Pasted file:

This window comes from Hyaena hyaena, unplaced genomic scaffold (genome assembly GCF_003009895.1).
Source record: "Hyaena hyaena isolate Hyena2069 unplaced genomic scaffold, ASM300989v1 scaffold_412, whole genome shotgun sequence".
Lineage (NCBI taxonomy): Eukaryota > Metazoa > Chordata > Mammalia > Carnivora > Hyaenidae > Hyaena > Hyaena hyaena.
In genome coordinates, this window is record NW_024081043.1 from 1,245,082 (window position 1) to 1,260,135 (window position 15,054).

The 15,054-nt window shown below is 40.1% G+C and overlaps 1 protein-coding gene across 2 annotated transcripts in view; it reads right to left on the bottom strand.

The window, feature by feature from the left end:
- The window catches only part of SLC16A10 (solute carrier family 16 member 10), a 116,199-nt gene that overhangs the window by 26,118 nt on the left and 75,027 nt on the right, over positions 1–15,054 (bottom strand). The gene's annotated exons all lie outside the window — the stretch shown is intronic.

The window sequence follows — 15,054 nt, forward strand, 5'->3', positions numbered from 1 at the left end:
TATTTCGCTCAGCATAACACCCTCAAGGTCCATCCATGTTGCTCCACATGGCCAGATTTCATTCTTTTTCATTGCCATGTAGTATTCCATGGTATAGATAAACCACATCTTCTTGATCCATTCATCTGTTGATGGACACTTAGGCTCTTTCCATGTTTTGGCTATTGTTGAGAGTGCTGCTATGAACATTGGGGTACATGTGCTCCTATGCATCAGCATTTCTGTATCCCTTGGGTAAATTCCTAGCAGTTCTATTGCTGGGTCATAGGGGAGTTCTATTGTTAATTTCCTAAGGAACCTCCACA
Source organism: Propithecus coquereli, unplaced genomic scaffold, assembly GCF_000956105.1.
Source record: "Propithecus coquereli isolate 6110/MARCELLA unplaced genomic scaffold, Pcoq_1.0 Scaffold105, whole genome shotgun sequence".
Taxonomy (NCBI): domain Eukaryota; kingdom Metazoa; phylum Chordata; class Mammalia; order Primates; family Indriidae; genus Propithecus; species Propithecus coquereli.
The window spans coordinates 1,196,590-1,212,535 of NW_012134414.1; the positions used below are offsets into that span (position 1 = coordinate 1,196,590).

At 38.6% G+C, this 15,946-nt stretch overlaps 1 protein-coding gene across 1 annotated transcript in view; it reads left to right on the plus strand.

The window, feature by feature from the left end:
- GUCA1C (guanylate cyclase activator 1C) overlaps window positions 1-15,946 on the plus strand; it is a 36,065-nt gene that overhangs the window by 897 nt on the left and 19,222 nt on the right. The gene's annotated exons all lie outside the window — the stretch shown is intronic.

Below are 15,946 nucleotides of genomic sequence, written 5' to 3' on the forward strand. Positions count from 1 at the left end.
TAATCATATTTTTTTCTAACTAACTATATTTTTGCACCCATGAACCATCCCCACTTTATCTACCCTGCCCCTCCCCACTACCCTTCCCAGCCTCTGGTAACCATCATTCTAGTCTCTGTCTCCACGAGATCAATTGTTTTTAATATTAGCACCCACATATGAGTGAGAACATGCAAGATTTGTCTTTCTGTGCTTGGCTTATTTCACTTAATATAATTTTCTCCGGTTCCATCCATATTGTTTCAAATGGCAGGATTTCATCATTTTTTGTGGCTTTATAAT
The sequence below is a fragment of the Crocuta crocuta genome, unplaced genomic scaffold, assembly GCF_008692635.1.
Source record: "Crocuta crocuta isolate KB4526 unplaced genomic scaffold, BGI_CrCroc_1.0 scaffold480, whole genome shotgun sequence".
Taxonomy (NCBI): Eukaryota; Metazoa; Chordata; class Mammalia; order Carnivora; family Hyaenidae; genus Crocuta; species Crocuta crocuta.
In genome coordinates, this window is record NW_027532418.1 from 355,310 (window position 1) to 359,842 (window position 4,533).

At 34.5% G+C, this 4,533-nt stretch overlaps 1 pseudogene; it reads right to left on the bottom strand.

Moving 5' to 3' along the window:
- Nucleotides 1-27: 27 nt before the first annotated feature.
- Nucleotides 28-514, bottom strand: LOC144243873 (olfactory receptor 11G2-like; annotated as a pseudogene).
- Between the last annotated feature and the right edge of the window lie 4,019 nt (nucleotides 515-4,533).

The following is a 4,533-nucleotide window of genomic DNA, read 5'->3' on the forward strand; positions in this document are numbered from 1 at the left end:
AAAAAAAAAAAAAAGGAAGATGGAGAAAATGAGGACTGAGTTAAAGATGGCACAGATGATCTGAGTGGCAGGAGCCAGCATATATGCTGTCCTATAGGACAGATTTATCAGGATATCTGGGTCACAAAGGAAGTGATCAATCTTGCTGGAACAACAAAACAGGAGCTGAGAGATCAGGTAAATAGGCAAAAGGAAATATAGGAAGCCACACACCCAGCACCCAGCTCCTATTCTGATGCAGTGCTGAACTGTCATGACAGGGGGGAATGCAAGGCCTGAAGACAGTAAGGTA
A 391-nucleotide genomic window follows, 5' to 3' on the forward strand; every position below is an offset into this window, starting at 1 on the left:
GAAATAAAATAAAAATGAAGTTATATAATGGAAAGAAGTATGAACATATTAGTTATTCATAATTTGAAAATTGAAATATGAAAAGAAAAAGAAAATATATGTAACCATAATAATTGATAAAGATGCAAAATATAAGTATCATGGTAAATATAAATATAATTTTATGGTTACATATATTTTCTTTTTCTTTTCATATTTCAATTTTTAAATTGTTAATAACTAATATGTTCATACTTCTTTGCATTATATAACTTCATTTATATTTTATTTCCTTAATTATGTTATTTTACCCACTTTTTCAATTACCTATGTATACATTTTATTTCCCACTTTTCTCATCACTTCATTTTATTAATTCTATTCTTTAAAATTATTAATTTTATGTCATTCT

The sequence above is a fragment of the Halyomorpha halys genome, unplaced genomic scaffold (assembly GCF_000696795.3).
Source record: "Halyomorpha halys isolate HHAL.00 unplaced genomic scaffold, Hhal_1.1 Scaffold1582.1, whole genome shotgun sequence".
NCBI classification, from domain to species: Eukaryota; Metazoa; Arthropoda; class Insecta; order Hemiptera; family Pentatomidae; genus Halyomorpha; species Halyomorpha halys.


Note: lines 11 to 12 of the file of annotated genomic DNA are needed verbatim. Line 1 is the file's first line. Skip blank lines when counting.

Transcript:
Source record: "Propithecus coquereli isolate 6110/MARCELLA unplaced genomic scaffold, Pcoq_1.0 Scaffold105, whole genome shotgun sequence".
Taxonomy (NCBI): domain Eukaryota; kingdom Metazoa; phylum Chordata; class Mammalia; order Primates; family Indriidae; genus Propithecus; species Propithecus coquereli.